Ecstatic Consumption: The Spectacle of Global Dystopia in Contemporary American Literature
While modernity aspired to “fix” radical alienation through aesthetics by assigning an ethical value to narratives, contemporary literature and the arts are no longer immune to the impact of commodity culture amplified by globalization. In the world of commodity, corporate logic, and cyborgs, the very notion of identity is frequently turned into a spectacle. Yet, it is also simultaneously mobilized by the search for what Jean Baudrillard describes as the “ecstatic” form that materializes aesthetics. Ecstatic Consumption: The Spectacle of Global Dystopia in Contemporary American Literature investigates not only how these transformations affect gender, racial, and class relations, as well as how they impact the representation of historical events.
Pop culture media and discourses of multiculturalism, both important venues of and vehicles for globalization, have had an extensive effect on contemporary writers like Don DeLillo, Marge Piercy, and Jane Smiley, as have the discourses of terrorism and assimilation on the works of Diana Abu-Jaber, Chang-Rae Lee, Shalom Auslander, and Alissa Torres. As the works of these authors show, the tendency to unify the world as a global village has been frequently complicit in perpetuating oppressive, neo-colonial ideologies. As these writers reveal, literature no longer provides a solid cure for the somnambulist culture of instant gratification.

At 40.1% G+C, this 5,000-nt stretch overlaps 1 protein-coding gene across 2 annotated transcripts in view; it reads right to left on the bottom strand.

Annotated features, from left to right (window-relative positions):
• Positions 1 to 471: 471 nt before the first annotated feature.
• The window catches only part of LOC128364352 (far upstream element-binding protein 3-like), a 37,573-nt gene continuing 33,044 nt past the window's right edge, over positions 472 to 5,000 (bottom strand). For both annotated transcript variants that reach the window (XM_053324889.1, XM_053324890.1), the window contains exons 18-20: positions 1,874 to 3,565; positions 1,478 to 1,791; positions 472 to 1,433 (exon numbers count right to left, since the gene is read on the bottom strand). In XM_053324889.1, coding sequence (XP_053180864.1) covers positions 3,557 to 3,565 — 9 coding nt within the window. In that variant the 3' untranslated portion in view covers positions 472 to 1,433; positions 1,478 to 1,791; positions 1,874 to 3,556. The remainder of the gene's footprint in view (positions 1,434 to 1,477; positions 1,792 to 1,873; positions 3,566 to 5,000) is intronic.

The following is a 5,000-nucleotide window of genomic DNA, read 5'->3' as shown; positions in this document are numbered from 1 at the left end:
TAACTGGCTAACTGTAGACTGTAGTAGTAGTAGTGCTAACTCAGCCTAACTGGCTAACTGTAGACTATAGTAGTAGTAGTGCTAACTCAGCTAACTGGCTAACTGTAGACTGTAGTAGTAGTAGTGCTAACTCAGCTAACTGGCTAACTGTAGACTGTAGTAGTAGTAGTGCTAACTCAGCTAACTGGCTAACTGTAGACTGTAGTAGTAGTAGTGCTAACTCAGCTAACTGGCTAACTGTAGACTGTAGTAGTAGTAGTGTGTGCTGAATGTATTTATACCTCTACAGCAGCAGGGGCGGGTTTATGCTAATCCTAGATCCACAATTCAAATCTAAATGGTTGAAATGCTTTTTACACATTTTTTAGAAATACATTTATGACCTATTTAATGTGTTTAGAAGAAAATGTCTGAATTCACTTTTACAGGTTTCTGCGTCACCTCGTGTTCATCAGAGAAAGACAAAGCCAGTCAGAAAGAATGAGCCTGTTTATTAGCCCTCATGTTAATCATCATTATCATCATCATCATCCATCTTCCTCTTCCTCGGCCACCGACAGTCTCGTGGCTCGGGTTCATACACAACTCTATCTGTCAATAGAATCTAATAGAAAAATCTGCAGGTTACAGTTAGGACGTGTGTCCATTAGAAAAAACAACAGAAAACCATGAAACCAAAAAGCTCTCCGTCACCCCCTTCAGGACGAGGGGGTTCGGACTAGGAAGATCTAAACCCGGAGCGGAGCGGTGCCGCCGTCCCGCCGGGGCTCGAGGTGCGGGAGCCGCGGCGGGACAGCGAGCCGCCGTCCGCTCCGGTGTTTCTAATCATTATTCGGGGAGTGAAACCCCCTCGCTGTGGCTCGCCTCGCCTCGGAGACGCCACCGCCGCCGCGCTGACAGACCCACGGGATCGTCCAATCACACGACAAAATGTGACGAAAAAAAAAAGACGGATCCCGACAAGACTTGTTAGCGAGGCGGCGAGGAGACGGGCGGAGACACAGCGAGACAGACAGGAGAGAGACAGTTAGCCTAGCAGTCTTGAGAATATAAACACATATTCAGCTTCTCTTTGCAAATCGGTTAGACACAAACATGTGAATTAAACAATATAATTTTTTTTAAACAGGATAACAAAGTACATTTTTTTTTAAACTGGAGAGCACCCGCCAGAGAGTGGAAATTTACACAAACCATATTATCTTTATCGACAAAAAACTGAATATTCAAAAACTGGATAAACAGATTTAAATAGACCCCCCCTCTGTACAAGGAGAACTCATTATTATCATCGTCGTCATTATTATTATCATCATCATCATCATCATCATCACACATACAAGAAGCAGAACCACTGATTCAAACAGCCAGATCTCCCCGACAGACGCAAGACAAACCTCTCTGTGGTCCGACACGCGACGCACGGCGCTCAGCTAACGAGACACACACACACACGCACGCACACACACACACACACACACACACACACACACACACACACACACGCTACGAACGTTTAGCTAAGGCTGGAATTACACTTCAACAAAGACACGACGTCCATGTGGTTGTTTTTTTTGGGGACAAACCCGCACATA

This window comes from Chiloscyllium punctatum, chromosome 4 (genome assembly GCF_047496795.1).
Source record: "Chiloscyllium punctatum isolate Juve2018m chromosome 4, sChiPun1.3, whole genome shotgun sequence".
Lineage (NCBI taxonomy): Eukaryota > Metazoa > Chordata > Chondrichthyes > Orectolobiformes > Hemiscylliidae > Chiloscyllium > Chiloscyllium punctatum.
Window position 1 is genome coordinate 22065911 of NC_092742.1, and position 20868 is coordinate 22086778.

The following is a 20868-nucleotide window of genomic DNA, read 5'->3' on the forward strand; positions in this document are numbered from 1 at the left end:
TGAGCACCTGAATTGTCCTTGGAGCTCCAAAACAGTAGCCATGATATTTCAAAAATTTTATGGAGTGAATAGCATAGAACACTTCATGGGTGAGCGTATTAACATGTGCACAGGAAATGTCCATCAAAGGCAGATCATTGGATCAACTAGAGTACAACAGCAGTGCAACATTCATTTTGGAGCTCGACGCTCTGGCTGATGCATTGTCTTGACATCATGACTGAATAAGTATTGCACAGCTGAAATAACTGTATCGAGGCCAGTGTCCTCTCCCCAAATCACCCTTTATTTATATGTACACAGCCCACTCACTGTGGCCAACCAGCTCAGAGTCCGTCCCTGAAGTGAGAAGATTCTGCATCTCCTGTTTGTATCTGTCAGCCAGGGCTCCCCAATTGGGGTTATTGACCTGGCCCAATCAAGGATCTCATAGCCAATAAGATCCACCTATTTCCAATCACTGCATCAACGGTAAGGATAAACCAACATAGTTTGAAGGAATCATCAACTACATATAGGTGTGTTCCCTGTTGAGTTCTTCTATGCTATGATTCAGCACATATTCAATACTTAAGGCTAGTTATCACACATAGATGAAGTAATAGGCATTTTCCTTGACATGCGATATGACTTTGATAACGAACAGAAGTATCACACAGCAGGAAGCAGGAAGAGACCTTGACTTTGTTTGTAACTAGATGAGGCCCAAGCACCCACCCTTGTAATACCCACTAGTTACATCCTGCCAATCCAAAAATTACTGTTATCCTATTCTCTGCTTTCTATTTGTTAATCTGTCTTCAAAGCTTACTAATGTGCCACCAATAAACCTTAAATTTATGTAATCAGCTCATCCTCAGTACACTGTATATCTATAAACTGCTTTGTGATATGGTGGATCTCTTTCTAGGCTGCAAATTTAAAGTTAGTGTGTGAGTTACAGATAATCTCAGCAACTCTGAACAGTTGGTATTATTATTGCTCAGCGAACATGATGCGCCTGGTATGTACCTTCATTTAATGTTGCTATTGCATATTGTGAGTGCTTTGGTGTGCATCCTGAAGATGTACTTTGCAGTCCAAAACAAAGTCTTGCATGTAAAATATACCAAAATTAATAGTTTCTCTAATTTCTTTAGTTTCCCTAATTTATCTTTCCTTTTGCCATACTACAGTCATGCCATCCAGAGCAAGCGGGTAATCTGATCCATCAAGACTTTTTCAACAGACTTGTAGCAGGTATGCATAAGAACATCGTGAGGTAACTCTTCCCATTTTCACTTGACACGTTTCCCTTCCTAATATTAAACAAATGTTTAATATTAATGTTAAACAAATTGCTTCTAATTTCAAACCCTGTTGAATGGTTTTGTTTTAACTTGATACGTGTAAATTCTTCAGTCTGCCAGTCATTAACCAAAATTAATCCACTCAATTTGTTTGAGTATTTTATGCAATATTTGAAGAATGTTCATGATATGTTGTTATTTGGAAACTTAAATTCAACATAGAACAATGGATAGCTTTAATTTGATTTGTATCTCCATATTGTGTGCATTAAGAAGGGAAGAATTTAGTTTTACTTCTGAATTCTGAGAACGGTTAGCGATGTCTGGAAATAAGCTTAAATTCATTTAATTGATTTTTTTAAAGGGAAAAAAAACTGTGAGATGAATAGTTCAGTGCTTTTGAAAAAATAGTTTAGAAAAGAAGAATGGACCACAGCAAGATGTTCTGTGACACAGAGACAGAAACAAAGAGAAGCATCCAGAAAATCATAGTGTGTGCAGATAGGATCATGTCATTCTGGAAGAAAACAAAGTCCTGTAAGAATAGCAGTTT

On the global stage, the body becomes the ultimate commodity: the fetish of ecstatic consumption, as it is persistently mobilized by the search for ecstatic avatar (anti)forms. Whether these forms provide an escape into a utopian space or further enhance the dystopian ecstasy is a crucial query framing this book. As it shows, the works of DeLillo, Smiley, Piercy, Abu-Jaber, Lee, Auslander, and Torres provide important and challenging commentaries on the ecstatic gaze of global dystopia, particularly its appetite for alterity and the tragic, often disguised as interchangeable metaphors of Otherness, fear, anxiety, terror, pain, and pleasure, titillation, exoticism, and ecstasy. Consequently, the book sheds light on the ways in which the culture of spectacle is ever-evolving, manipulating and affecting the global dependence on the ecstasy of consumption and its many different forms.
Dr Pavlina Radia is Associate Dean of Arts and Science and Associate Professor in English Literary Studies at Nipissing University, Canada, where she is also the Director and co-founder of the Centre for Interdisciplinary Collaboration in the Arts and Sciences. She specializes in modernist and contemporary American literature, as well as gender and media studies. Her books include Food and Appetites: The Hunger Artist and the Arts (co-edited with Dr Ann McCulloch, 2012) and Nomadic Modernisms and Diasporic Journeys of Djuna Barnes and Jane Bowles: “Two Very Serious Ladies” (2016).
There are currently no reviews for this title. Please do revisit this page again to see if some have been added.
Buy This Book